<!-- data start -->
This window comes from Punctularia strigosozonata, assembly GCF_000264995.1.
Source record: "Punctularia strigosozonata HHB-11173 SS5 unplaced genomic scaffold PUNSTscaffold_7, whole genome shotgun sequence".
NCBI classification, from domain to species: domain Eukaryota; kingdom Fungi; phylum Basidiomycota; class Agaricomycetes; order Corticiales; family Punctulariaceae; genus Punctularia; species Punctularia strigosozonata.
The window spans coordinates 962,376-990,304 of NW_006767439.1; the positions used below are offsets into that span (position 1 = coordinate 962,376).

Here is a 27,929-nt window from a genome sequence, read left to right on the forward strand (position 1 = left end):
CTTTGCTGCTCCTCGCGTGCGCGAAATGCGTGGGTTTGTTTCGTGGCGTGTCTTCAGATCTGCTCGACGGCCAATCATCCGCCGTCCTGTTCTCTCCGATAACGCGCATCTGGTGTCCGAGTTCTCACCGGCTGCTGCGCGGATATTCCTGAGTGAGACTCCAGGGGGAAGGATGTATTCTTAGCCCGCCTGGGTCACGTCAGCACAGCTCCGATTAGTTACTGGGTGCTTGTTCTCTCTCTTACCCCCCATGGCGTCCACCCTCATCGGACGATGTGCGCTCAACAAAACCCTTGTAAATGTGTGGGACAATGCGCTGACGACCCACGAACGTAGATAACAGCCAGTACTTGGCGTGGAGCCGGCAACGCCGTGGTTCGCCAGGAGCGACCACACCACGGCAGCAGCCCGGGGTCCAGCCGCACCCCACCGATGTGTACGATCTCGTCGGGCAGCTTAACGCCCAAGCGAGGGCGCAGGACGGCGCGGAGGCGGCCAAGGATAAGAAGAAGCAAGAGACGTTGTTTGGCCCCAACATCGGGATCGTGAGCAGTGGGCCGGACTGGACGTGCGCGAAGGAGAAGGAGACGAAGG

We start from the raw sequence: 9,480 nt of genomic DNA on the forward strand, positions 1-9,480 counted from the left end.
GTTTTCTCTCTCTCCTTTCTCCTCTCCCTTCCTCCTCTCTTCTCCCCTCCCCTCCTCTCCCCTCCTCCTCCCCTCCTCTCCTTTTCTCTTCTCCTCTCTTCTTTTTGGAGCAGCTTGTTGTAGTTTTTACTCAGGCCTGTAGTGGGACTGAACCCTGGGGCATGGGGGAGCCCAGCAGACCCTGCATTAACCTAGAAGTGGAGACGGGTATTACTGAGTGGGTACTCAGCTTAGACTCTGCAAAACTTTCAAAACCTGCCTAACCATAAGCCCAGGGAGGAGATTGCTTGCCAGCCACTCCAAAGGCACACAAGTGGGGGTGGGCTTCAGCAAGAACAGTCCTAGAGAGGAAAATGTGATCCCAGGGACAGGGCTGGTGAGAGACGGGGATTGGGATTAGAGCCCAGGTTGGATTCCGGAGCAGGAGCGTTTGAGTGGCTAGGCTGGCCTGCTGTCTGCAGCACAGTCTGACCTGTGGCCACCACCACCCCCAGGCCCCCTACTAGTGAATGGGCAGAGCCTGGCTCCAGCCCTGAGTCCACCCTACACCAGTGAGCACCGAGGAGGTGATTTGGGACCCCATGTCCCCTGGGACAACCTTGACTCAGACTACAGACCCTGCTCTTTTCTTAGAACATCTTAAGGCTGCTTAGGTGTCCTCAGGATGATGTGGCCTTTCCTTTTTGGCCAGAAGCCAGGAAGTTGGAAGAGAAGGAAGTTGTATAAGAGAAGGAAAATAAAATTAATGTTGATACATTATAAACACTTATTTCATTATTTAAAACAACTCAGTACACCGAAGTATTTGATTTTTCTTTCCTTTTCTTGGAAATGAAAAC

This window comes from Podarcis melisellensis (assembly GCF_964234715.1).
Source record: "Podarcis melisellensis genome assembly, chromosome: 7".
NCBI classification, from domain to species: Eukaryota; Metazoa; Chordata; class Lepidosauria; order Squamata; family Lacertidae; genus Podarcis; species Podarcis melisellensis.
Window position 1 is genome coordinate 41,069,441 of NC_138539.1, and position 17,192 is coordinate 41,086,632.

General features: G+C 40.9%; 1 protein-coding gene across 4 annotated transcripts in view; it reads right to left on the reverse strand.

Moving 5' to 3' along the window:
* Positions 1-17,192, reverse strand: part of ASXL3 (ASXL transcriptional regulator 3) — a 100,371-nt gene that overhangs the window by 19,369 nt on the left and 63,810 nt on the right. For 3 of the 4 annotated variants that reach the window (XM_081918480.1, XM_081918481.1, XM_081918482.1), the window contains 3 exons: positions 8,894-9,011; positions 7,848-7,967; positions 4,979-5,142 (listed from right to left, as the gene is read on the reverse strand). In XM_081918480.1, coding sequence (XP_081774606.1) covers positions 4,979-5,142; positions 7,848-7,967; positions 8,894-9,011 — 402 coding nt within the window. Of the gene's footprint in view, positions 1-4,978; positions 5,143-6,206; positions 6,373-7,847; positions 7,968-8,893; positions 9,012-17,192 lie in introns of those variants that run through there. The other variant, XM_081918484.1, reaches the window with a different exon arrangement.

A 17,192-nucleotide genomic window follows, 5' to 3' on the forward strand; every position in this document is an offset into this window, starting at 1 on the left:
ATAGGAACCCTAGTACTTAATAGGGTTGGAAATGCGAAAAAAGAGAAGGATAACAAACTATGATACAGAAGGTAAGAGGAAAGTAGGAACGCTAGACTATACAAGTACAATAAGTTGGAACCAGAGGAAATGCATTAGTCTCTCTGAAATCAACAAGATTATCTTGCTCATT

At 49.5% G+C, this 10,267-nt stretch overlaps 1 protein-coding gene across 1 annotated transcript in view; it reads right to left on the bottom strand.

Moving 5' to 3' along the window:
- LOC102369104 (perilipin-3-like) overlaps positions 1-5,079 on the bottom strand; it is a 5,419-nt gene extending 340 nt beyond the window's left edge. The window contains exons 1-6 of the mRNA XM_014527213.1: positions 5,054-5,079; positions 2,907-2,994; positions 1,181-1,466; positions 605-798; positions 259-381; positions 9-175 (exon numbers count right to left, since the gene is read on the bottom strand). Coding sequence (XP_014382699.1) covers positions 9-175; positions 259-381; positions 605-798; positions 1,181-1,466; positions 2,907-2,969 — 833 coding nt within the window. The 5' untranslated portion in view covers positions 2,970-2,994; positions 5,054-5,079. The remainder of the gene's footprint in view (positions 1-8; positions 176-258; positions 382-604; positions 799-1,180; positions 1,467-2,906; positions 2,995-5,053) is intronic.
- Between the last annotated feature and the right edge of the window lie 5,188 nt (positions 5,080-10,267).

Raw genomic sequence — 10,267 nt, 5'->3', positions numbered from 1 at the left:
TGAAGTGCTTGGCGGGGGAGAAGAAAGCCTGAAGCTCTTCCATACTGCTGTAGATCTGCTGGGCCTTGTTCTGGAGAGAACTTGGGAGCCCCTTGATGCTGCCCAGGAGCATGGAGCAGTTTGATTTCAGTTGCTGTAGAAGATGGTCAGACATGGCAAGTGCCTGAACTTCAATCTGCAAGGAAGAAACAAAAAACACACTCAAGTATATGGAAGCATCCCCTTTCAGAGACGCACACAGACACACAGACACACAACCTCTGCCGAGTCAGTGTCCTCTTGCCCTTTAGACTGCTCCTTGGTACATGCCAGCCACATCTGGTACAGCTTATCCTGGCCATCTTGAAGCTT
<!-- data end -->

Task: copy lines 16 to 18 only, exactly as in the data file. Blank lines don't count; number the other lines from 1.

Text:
A 17,192-nucleotide genomic window follows, 5' to 3' on the forward strand; every position in this document is an offset into this window, starting at 1 on the left:
ATAGGAACCCTAGTACTTAATAGGGTTGGAAATGCGAAAAAAGAGAAGGATAACAAACTATGATACAGAAGGTAAGAGGAAAGTAGGAACGCTAGACTATACAAGTACAATAAGTTGGAACCAGAGGAAATGCATTAGTCTCTCTGAAATCAACAAGATTATCTTGCTCATT

At 49.5% G+C, this 10,267-nt stretch overlaps 1 protein-coding gene across 1 annotated transcript in view; it reads right to left on the bottom strand.